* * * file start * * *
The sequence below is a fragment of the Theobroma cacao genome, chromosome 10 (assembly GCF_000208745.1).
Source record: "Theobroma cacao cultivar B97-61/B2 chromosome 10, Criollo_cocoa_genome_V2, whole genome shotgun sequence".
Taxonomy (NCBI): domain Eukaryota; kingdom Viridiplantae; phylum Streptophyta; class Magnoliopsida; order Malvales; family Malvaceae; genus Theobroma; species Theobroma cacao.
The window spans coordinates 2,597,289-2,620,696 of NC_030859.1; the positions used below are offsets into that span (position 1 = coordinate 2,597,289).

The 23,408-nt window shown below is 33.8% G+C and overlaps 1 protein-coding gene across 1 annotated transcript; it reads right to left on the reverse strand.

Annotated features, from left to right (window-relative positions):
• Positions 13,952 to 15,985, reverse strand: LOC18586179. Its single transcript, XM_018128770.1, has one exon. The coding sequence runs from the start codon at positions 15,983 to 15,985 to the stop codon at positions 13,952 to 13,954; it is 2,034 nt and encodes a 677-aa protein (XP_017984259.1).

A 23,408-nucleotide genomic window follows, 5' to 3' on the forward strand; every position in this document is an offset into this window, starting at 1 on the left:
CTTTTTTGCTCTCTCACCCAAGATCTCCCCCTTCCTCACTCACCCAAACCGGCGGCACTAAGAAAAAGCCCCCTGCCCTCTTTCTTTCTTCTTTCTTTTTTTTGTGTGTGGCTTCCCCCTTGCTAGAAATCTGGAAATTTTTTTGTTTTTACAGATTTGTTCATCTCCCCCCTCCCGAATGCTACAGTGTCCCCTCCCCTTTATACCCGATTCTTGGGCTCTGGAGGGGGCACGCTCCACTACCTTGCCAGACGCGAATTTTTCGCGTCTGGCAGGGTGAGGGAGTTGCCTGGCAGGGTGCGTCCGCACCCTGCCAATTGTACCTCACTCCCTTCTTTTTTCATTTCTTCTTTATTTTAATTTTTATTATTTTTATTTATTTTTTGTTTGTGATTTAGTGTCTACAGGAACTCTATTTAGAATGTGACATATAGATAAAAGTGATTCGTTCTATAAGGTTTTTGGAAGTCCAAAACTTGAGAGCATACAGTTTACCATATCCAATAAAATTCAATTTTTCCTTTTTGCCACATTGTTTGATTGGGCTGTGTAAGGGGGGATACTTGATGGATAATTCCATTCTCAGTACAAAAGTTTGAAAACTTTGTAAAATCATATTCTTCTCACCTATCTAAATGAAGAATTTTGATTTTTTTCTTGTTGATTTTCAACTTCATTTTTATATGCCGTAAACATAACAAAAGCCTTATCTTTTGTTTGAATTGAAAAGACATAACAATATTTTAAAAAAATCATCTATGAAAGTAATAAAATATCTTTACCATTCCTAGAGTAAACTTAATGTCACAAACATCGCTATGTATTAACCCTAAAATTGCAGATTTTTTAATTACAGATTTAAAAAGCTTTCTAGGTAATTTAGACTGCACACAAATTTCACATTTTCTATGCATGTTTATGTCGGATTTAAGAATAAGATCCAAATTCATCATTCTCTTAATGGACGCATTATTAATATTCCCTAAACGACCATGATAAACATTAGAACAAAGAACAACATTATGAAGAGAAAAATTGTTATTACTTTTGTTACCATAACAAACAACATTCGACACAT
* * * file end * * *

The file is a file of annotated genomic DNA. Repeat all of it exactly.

The sequence below is a fragment of the Theobroma cacao genome, chromosome 10 (assembly GCF_000208745.1).
Source record: "Theobroma cacao cultivar B97-61/B2 chromosome 10, Criollo_cocoa_genome_V2, whole genome shotgun sequence".
Taxonomy (NCBI): domain Eukaryota; kingdom Viridiplantae; phylum Streptophyta; class Magnoliopsida; order Malvales; family Malvaceae; genus Theobroma; species Theobroma cacao.
The window spans coordinates 2,597,289-2,620,696 of NC_030859.1; the positions used below are offsets into that span (position 1 = coordinate 2,597,289).

The 23,408-nt window shown below is 33.8% G+C and overlaps 1 protein-coding gene across 1 annotated transcript; it reads right to left on the reverse strand.

Annotated features, from left to right (window-relative positions):
• Positions 13,952 to 15,985, reverse strand: LOC18586179. Its single transcript, XM_018128770.1, has one exon. The coding sequence runs from the start codon at positions 15,983 to 15,985 to the stop codon at positions 13,952 to 13,954; it is 2,034 nt and encodes a 677-aa protein (XP_017984259.1).

A 23,408-nucleotide genomic window follows, 5' to 3' on the forward strand; every position in this document is an offset into this window, starting at 1 on the left:
CTTTTTTGCTCTCTCACCCAAGATCTCCCCCTTCCTCACTCACCCAAACCGGCGGCACTAAGAAAAAGCCCCCTGCCCTCTTTCTTTCTTCTTTCTTTTTTTTGTGTGTGGCTTCCCCCTTGCTAGAAATCTGGAAATTTTTTTGTTTTTACAGATTTGTTCATCTCCCCCCTCCCGAATGCTACAGTGTCCCCTCCCCTTTATACCCGATTCTTGGGCTCTGGAGGGGGCACGCTCCACTACCTTGCCAGACGCGAATTTTTCGCGTCTGGCAGGGTGAGGGAGTTGCCTGGCAGGGTGCGTCCGCACCCTGCCAATTGTACCTCACTCCCTTCTTTTTTCATTTCTTCTTTATTTTAATTTTTATTATTTTTATTTATTTTTTGTTTGTGATTTAGTGTCTACAGGAACTCTATTTAGAATGTGACATATAGATAAAAGTGATTCGTTCTATAAGGTTTTTGGAAGTCCAAAACTTGAGAGCATACAGTTTACCATATCCAATAAAATTCAATTTTTCCTTTTTGCCACATTGTTTGATTGGGCTGTGTAAGGGGGGATACTTGATGGATAATTCCATTCTCAGTACAAAAGTTTGAAAACTTTGTAAAATCATATTCTTCTCACCTATCTAAATGAAGAATTTTGATTTTTTTCTTGTTGATTTTCAACTTCATTTTTATATGCCGTAAACATAACAAAAGCCTTATCTTTTGTTTGAATTGAAAAGACATAACAATATTTTAAAAAAATCATCTATGAAAGTAATAAAATATCTTTACCATTCCTAGAGTAAACTTAATGTCACAAACATCGCTATGTATTAACCCTAAAATTGCAGATTTTTTAATTACAGATTTAAAAAGCTTTCTAGGTAATTTAGACTGCACACAAATTTCACATTTTCTATGCATGTTTATGTCGGATTTAAGAATAAGATCCAAATTCATCATTCTCTTAATGGACGCATTATTAATATTCCCTAAACGACCATGATAAACATTAGAACAAAGAACAACATTATGAAGAGAAAAATTGTTATTACTTTTGTTACCATAACAAACAACATTCGACACAT